The US has decided to discontinue purchases of Russian-built Mi-17 helicopters to equip the Afghan military. (Romeo Gacad / Getty Images)
WASHINGTON – Members of Congress and human rights activists alike have lauded the Pentagon’s decision to not request any new purchases of Mi-17 military helicopters.
The Pentagon has purchased 63 of the rotorcraft, exported by Russian firm Rosoboronexport, to equip the Afghan Air Force. But after months of political pressure, the Defense Department has decided to remove a request for more helicopters from the fiscal 2014 budget.
“After initially requesting funds from Congress in the FY14 budget to provide additional enhancements for the Afghan National Security Forces, the department has re-evaluated requirements in consultation with Congress,” the Pentagon said in a statement. “We currently do not have plans to purchase additional Mi-17s from Rosoboronexport beyond those in the Afghan Program of Record.”
Previously purchased rotorcraft will not be impacted by the decision.
The purchase of Mi-17s has been controversial due to the relationship between Rosoboronexport and the Syrian regime of President Bashar al-Assad. The Russian firm has supplied Assad’s military with weaponry used in its ongoing struggle against rebel forces in Syria.
Sen. John Cornyn, R-Texas, who last year held up the nomination of Heidi Shyu to become the Army’s top acquisitions officer over the Pentagon’s decision to purchase from Rosoboronexport, has been active in opposing future deals with the Russian firm. He supported DoD’s decision.
“I applaud the Defense Department’s decision to finally cancel its plan to buy additional helicopters from Rosoboronexport,” Cornyn said in a statement. “Doing business with the supplier of these helicopters has been a morally bankrupt policy, and as a nation, we should no longer be subsidizing Assad’s war crimes.”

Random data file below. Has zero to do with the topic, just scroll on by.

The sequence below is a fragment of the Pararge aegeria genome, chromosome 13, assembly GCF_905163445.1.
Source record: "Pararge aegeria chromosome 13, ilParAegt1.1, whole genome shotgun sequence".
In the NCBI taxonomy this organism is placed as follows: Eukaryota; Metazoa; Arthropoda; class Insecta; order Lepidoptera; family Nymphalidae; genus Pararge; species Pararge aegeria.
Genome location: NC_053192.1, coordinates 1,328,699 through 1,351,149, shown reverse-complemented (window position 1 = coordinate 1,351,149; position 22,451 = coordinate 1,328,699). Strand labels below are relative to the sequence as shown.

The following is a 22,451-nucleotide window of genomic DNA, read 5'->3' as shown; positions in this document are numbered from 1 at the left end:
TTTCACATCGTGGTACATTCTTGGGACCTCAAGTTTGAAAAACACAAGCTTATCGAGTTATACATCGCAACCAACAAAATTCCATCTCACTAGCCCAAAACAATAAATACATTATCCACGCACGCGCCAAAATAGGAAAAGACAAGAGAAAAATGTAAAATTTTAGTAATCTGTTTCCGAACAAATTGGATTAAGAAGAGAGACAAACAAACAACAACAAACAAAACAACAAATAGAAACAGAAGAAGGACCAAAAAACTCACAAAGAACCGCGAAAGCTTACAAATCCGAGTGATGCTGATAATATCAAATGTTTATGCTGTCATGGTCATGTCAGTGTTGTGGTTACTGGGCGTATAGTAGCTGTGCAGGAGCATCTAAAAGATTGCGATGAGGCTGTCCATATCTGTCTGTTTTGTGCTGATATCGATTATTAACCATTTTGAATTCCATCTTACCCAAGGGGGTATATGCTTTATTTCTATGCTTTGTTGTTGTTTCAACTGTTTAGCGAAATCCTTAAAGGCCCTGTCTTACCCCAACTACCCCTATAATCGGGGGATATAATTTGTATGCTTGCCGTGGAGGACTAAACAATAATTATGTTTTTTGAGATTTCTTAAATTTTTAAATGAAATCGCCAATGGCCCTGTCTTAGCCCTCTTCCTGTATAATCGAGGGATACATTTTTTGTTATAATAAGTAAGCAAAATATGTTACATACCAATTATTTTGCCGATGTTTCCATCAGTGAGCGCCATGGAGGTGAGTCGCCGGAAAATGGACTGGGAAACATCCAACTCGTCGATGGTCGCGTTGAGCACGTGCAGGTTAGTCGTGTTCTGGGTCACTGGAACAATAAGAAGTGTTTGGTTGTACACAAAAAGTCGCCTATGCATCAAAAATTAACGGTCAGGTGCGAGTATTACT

Cornyn was notified of the decision by Deputy Defense Secretary Ashton Carter, a Cornyn aide told Defense News.
The announcement also drew praise from a human rights organization concerned with the ongoing situation in Syria.
“This is both the right thing to do and the smart thing to do,” said Human Rights First’s Sonni Efron. “It will save American taxpayers money while showing that the United States will not keep doing business as usual with firms that are profiting from enabling gross human rights violations.”
In June, the Pentagon’s Inspector General called a decision to purchase 30 Mi-17s, at a cost of $553 million for the Afghan Special Missions Wing “imprudent” due to a variety of issues with training and capability.
“Without an effective support structure, US-funded SMW aircraft could be left sitting on runways in Afghanistan, rather than supporting critical missions, resulting in waste of US funds,” the IG report said.
It’s been a rough few months for relations between Afghanistan and the US, with negotiations between the two countries regarding a long-term military presence turning testy and a major government watchdog saying much of the country is too dangerous to inspect. But military officials at the Defense One conference in Washington on Nov. 14 indicated positive signs for the Afghan military.
“The real goal is to help them build a force they need to sustain,” Acting Air Force Secretary Eric Fanning said. “That’s been our focus, working with them to help them understand what kind of platforms they need and what ones they can actually realistically maintain on their own.”
“Their fighting prowess against the Taliban this year, they’ve done pretty well,” said Lt. Gen. Terry Wolff, director for Strategic Plans and Policy on the Joint Staff. “The belief is there is some more work institutionally that the Afghan Ministry of Interior and Defense have to do. There is still a lot of work that has to occur, but this year has been encouraging in terms of how it fights the Taliban.”
John T. Bennett in Washington contributed to this report.